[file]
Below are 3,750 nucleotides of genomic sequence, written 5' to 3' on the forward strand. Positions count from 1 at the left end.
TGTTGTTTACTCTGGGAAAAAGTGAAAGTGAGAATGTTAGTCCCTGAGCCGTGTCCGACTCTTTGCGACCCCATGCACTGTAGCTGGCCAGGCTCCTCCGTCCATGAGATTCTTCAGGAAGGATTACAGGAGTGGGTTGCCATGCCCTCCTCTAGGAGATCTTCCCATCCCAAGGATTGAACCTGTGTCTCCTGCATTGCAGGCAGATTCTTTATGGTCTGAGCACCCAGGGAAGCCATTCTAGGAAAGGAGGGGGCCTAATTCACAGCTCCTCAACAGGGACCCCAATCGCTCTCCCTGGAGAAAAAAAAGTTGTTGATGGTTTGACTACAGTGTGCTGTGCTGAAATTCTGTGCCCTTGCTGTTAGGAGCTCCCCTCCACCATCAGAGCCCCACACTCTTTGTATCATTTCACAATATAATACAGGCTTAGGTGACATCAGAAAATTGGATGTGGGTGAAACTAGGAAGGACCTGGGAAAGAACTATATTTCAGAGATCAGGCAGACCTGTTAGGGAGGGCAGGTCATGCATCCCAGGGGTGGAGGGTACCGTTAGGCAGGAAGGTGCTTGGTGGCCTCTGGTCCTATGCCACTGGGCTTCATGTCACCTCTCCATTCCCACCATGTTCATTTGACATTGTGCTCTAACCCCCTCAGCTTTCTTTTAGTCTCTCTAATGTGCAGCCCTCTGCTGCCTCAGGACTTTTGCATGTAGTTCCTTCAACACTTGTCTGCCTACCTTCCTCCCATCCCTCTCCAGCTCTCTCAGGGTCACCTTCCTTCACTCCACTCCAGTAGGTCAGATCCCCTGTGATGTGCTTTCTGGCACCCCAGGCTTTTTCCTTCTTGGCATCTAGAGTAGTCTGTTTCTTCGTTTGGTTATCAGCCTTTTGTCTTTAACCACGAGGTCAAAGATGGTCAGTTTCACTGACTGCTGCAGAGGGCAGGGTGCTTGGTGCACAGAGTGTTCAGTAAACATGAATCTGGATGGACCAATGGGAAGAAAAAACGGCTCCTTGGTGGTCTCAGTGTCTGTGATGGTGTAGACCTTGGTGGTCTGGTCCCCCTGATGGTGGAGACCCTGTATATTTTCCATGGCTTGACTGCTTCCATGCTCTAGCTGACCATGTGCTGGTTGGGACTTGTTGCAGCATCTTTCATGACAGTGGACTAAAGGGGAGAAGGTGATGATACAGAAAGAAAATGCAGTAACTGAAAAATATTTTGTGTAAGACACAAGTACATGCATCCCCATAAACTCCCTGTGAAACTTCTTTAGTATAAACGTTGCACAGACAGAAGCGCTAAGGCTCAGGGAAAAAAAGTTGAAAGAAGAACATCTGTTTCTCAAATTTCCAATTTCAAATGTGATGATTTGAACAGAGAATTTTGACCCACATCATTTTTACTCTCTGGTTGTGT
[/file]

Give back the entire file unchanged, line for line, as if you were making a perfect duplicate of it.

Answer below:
Below are 3,750 nucleotides of genomic sequence, written 5' to 3' on the forward strand. Positions count from 1 at the left end.
TGTTGTTTACTCTGGGAAAAAGTGAAAGTGAGAATGTTAGTCCCTGAGCCGTGTCCGACTCTTTGCGACCCCATGCACTGTAGCTGGCCAGGCTCCTCCGTCCATGAGATTCTTCAGGAAGGATTACAGGAGTGGGTTGCCATGCCCTCCTCTAGGAGATCTTCCCATCCCAAGGATTGAACCTGTGTCTCCTGCATTGCAGGCAGATTCTTTATGGTCTGAGCACCCAGGGAAGCCATTCTAGGAAAGGAGGGGGCCTAATTCACAGCTCCTCAACAGGGACCCCAATCGCTCTCCCTGGAGAAAAAAAAGTTGTTGATGGTTTGACTACAGTGTGCTGTGCTGAAATTCTGTGCCCTTGCTGTTAGGAGCTCCCCTCCACCATCAGAGCCCCACACTCTTTGTATCATTTCACAATATAATACAGGCTTAGGTGACATCAGAAAATTGGATGTGGGTGAAACTAGGAAGGACCTGGGAAAGAACTATATTTCAGAGATCAGGCAGACCTGTTAGGGAGGGCAGGTCATGCATCCCAGGGGTGGAGGGTACCGTTAGGCAGGAAGGTGCTTGGTGGCCTCTGGTCCTATGCCACTGGGCTTCATGTCACCTCTCCATTCCCACCATGTTCATTTGACATTGTGCTCTAACCCCCTCAGCTTTCTTTTAGTCTCTCTAATGTGCAGCCCTCTGCTGCCTCAGGACTTTTGCATGTAGTTCCTTCAACACTTGTCTGCCTACCTTCCTCCCATCCCTCTCCAGCTCTCTCAGGGTCACCTTCCTTCACTCCACTCCAGTAGGTCAGATCCCCTGTGATGTGCTTTCTGGCACCCCAGGCTTTTTCCTTCTTGGCATCTAGAGTAGTCTGTTTCTTCGTTTGGTTATCAGCCTTTTGTCTTTAACCACGAGGTCAAAGATGGTCAGTTTCACTGACTGCTGCAGAGGGCAGGGTGCTTGGTGCACAGAGTGTTCAGTAAACATGAATCTGGATGGACCAATGGGAAGAAAAAACGGCTCCTTGGTGGTCTCAGTGTCTGTGATGGTGTAGACCTTGGTGGTCTGGTCCCCCTGATGGTGGAGACCCTGTATATTTTCCATGGCTTGACTGCTTCCATGCTCTAGCTGACCATGTGCTGGTTGGGACTTGTTGCAGCATCTTTCATGACAGTGGACTAAAGGGGAGAAGGTGATGATACAGAAAGAAAATGCAGTAACTGAAAAATATTTTGTGTAAGACACAAGTACATGCATCCCCATAAACTCCCTGTGAAACTTCTTTAGTATAAACGTTGCACAGACAGAAGCGCTAAGGCTCAGGGAAAAAAAGTTGAAAGAAGAACATCTGTTTCTCAAATTTCCAATTTCAAATGTGATGATTTGAACAGAGAATTTTGACCCACATCATTTTTACTCTCTGGTTGTGT